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David M McCandlish
Understanding evolution on complex fitness landscapes is difficult both because of the large dimensionality of sequence space and the stochasticity inherent to population-genetic processes. Here, I present an integrated suite of mathematical tools for understanding evolution on time-invariant fitness landscapes when mutations occur sufficiently rarely that the population is typically monomorphic and evolution can be modeled as a sequence of well-separated fixation events. The basic intuition behind this suite of tools is that surrounding any particular genotype lies a region of the fitness landscape that is easy to evolve to, while other pieces of the fitness landscape are difficult to evolve to (due to distance, being across a fitness valley, etc...
September 19, 2018: Heredity
Ceferino Varón-González, Nicolas Navarro
Fluctuating asymmetry is a classic concept linked to organismal development. It has traditionally been used as a measure of developmental instability, which is the inability of an organism to buffer environmental fluctuations during development. Developmental stability has a genetic component that influences the final phenotype of the organism and can lead to congenital disorders. According to alternative hypotheses, this genetic component might be either the result of additive genetic effects or a by-product of developmental gene networks...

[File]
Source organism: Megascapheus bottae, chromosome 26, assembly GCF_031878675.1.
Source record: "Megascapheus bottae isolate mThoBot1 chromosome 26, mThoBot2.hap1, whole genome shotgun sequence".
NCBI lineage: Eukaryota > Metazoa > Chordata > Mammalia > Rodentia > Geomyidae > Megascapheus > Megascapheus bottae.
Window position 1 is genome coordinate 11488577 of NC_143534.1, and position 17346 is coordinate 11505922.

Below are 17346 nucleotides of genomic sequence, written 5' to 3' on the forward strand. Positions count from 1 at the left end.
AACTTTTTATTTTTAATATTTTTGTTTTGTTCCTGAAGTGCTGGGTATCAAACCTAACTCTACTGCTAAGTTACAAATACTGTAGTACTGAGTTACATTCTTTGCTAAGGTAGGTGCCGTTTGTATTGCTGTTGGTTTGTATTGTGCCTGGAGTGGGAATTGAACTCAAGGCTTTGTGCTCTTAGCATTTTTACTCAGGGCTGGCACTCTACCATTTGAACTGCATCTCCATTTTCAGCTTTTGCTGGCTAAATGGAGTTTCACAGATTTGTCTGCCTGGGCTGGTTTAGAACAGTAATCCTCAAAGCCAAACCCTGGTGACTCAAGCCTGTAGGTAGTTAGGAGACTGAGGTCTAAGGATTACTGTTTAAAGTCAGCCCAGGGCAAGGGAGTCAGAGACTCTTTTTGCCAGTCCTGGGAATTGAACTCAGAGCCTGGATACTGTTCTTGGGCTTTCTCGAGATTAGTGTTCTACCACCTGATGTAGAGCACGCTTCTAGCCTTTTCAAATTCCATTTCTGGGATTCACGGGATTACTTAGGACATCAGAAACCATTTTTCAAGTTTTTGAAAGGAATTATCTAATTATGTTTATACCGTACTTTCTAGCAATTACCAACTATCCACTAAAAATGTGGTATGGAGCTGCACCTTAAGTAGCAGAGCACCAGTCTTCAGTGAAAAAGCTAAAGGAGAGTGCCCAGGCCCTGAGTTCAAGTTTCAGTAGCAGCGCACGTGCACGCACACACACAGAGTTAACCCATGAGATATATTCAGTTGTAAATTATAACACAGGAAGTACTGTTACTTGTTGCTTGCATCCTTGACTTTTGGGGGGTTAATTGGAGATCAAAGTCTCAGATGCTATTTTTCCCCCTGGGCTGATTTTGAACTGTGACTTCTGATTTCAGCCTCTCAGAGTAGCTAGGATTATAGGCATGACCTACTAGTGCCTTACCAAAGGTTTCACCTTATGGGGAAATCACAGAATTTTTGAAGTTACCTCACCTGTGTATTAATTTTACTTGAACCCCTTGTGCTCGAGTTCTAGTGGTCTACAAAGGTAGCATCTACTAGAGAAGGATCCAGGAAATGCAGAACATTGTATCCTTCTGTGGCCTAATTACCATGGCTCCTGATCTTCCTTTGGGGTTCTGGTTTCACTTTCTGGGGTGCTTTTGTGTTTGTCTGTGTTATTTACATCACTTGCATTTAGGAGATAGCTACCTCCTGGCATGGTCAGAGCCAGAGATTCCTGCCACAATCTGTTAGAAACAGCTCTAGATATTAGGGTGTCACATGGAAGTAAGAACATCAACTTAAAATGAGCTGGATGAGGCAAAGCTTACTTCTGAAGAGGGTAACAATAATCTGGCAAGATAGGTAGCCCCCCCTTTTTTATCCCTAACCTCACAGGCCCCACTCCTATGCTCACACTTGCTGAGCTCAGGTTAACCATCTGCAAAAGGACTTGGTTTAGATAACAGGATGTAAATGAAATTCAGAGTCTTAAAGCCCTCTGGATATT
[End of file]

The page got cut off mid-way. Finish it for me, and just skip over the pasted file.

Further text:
September 12, 2018: Heredity
Shannon R Kjeldsen, Herman W Raadsma, Kellie A Leigh, Jennifer R Tobey, David Phalen, Andrew Krockenberger, William A Ellis, Emily Hynes, Damien P Higgins, Kyall R Zenger
The Australian koala is an iconic marsupial with highly specific dietary requirements distributed across heterogeneous environments, over a large geographic range. The distribution and genetic structure of koala populations has been heavily influenced by human actions, specifically habitat modification, hunting and translocation of koalas. There is currently limited information on population diversity and gene flow at a species-wide scale, or with consideration to the potential impacts of local adaptation. Using species-wide sampling across heterogeneous environments, and high-density genome-wide markers (SNPs and PAVs), we show that most koala populations display levels of diversity comparable to other outbred species, except for those populations impacted by population reductions...
September 12, 2018: Heredity
Matthew G Orton, Jacqueline A May, Winfield Ly, David J Lee, Sarah J Adamowicz
The evolutionary speed hypothesis (ESH) suggests that molecular evolutionary rates are higher among species inhabiting warmer environments. Previously, the ESH has been investigated using small numbers of latitudinally-separated sister lineages; in animals, these studies typically focused on subsets of Chordata and yielded mixed support for the ESH. This study analyzed public DNA barcode sequences from the cytochrome c oxidase subunit I (COI) gene for six of the largest animal phyla (Arthropoda, Chordata, Mollusca, Annelida, Echinodermata, and Cnidaria) and paired latitudinally-separated taxa together informatically...
September 10, 2018: Heredity
Danna R Gifford, Rok Krašovec, Elizabeth Aston, Roman V Belavkin, Alastair Channon, Christopher G Knight